“I can’t begin to imagine how you will ‘handle’ this subject.”

So began a text with two amazing photos of a very suggestive member of the mushroom kingdom. Should one giggle, be embarrassed, or aroused by the sight of a few phallic fungi? To each her own.

My response was none of the above, rather just purely scientific interest.

And to answer the original question, I won’t be handling stinkhorn fungi at all, at least not in their mature form. Stinkhorns are famous for their appearance as well as their smell, both of which might keep some of us from getting up close and personal with this notorious knob.

The scent of stinkhorns has been described as putrid, offensive and foul; and has been compared to the smell of a dead mouse on a good day and excrement on a bad one. You often whiff these mushrooms before you see them, as their scent can travel up to 50 feet away from its odiferous owner.

However, it is this rotten aroma that helps assure the survival of stinkhorn mushrooms. The smell is emitted from a slime layer that covers the head of the mushroom. It is sticky and stinky and very much attractive to flies and other dung-loving insects.

Flies land on the luscious liquid and slurp it up, drinking in up to 80 per cent of their body weight in stinkhorn slime per day. As you might expect, this fetid food doesn’t sit well in the stomach of the insect. The diarrhea that ensues is a sure way for explosive distribution of the thousands of reproductive spores in the fly’s excrement. Plus, those spores get caught on the fly’s feet and will be transported that way also. It may all sound a bit nasty, but it works — and with flowers getting all the attention from the birds and the bees, stinkhorn mushrooms have to make do with whatever spore-distributing help they can.

There are a few varieties of stinkhorns that can be observed, including the common stinkhorn, Ravenel’s stinkhorn, and dog’s stinkhorn. They have had more descriptive names over time, such as pricke mushroom, devil’s dipstick, and Hollanders workingtoole; and have a scientific genus name, not surprisingly, of Phallus. The stinkhorn found and photographed on a mulch pile in the parking lot of Fulling Mill Preserve off Middle Road in Chilmark was likely a Ravenel’s stinkhorn.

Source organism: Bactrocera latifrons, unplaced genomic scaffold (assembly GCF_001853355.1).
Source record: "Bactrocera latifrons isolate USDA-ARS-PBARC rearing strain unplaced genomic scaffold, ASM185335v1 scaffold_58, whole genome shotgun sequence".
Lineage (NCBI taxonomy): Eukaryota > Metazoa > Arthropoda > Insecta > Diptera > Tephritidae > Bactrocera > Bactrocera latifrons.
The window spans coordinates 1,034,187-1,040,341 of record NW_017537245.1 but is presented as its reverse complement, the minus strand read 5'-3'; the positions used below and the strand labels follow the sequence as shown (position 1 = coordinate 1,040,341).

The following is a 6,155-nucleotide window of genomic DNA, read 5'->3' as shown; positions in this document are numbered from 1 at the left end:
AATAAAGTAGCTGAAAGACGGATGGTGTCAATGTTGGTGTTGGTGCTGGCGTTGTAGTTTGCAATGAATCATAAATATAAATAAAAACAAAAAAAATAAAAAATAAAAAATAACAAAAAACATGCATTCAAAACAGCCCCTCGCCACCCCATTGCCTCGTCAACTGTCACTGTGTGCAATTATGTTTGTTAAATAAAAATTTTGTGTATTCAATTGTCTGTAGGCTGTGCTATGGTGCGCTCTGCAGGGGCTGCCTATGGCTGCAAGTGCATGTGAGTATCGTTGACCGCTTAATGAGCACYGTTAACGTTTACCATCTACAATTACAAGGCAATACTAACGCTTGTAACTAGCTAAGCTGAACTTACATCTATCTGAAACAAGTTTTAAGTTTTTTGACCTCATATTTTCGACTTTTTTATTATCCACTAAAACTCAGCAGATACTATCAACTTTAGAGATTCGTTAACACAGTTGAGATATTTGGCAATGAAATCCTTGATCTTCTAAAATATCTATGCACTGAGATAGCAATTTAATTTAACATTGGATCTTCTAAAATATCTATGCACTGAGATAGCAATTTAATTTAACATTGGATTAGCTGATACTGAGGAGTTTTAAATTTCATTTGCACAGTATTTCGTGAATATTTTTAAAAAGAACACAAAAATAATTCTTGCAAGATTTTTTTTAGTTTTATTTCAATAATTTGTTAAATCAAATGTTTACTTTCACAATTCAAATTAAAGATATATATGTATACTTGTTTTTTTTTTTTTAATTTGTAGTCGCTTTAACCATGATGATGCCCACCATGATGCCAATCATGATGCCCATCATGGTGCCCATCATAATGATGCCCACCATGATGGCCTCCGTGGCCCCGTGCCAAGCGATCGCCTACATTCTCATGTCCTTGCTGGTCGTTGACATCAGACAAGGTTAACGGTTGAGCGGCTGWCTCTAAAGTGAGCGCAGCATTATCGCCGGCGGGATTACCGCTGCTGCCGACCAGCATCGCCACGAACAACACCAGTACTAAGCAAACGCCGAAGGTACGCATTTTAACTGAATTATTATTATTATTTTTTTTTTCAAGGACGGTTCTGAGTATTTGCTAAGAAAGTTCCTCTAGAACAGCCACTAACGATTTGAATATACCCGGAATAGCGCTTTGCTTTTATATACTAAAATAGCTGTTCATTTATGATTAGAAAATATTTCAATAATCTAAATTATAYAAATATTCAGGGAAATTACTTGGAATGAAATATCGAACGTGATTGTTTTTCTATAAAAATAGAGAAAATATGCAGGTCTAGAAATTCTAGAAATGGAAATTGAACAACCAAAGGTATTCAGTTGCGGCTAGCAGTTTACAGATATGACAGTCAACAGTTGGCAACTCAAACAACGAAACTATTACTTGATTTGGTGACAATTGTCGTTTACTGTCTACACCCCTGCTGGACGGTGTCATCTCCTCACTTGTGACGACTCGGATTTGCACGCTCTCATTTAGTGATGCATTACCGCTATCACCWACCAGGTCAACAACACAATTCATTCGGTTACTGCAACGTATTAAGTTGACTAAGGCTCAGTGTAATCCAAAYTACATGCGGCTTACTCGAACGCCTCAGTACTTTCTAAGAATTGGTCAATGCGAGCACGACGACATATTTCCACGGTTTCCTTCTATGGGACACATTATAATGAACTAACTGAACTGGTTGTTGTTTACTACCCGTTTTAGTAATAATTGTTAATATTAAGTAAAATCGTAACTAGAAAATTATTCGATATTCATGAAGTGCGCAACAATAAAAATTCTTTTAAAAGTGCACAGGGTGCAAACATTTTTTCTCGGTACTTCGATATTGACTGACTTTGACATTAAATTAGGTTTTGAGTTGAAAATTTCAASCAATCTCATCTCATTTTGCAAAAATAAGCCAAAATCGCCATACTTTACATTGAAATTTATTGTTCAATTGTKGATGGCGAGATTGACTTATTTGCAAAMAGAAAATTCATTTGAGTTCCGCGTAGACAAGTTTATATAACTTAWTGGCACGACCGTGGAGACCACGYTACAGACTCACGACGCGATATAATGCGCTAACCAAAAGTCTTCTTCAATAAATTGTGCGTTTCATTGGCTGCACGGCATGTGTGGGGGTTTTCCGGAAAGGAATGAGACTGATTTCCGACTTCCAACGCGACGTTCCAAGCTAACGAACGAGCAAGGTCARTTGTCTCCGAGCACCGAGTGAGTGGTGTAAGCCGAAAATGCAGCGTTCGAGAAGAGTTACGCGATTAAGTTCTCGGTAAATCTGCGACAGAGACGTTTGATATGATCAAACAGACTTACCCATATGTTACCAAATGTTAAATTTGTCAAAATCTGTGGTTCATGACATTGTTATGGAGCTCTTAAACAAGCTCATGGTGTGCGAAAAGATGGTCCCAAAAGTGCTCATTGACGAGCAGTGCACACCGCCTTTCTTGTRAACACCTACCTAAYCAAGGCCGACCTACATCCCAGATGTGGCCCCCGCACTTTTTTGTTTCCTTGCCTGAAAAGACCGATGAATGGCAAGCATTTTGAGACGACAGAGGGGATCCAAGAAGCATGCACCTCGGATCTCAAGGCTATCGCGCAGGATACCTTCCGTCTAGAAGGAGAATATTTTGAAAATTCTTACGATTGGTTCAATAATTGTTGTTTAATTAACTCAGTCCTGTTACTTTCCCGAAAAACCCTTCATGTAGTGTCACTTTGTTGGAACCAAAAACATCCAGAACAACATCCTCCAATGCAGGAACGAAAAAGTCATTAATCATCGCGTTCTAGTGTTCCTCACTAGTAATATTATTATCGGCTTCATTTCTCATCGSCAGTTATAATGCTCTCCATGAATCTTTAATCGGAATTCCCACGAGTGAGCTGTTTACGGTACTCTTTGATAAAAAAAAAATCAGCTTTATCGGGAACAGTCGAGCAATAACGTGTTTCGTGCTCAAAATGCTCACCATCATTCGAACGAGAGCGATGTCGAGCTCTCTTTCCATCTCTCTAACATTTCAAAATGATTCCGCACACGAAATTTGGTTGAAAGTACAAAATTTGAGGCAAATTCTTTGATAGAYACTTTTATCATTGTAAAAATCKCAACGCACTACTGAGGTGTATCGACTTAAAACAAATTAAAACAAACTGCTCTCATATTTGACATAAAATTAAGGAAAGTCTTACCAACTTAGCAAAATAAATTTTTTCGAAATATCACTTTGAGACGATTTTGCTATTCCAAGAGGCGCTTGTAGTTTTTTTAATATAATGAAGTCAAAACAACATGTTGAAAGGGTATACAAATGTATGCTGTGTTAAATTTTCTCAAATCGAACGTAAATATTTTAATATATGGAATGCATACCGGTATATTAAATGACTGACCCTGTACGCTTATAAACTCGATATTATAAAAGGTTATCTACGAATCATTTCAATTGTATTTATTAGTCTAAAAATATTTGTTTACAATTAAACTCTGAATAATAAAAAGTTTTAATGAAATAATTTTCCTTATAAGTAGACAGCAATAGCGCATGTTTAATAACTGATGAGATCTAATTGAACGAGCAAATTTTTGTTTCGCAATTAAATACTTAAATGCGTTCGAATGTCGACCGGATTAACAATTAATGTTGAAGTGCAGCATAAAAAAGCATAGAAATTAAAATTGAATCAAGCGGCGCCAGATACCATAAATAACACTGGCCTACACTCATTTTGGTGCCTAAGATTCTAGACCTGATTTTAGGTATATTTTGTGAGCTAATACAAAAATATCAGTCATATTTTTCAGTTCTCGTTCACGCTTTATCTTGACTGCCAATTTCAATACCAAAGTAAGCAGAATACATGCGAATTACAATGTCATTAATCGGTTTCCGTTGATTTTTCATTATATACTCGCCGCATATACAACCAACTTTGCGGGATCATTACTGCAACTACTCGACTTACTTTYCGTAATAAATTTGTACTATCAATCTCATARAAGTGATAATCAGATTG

As suggestive (and perhaps disgusting) as they have been described, it is surprising that anyone would think of eating them, but alas, they do. The most common way to eat them is to harvest the volva, also called an egg, which is the first part of the mushroom to emerge from the mycelia threads in the soil. Be wary, though, because there are a poisonous lookalikes – always be sure to know your identification conclusively when it comes to mushrooms, because in some cases one mistake is the last mistake.

One must be quick to harvest the egg, since it is only present for a very brief time before the mushroom grows to its stiff form.  Wait a few hours and you might be too late, since stinkhorns can grow from egg to glorious stalk in under two hours.

Former President Richard Nixon and British Prime Minister Margaret Thatcher were both offered stinkhorn mushrooms at state dinners during their visits to China. It is not surprising that stinkhorns are believed to have aphrodisiac properties and are revered in Asia, though it is not known whether either leader partook.

However, there are others that wouldn’t recommend their harvest or consumption. In New Guinea, the Iban people (of headhunter fame) called stinkhorns ghost penis fungus. They believed the mushroom was the member of a warrior who was decapitated in battle, and that if you cut the stinkhorn, the twice-mutilated fighter will rise from the ground and pursue you until he cuts off your head with his headhunting sword.

Which brings me back to my initial reaction: after looking into their lifestyle and their lore, you don’t need to convince me not to cut or consume these stinky, sexy shrooms.

Suzan Bellincampi is director of the Felix Neck Wildlife Sanctuary in Edgartown, and author of Martha’s Vineyard: A Field Guide to Island Nature.